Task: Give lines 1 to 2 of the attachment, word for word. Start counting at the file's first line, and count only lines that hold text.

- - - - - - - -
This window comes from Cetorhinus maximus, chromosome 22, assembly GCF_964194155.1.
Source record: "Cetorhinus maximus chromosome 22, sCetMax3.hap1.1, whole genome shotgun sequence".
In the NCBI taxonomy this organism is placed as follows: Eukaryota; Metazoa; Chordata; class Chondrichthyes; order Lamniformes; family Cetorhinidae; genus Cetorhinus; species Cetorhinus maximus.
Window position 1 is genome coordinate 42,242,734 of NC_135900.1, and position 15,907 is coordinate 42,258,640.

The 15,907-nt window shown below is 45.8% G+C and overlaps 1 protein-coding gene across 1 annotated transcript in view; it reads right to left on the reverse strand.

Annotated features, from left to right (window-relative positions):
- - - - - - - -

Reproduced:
This window comes from Cetorhinus maximus, chromosome 22, assembly GCF_964194155.1.
Source record: "Cetorhinus maximus chromosome 22, sCetMax3.hap1.1, whole genome shotgun sequence".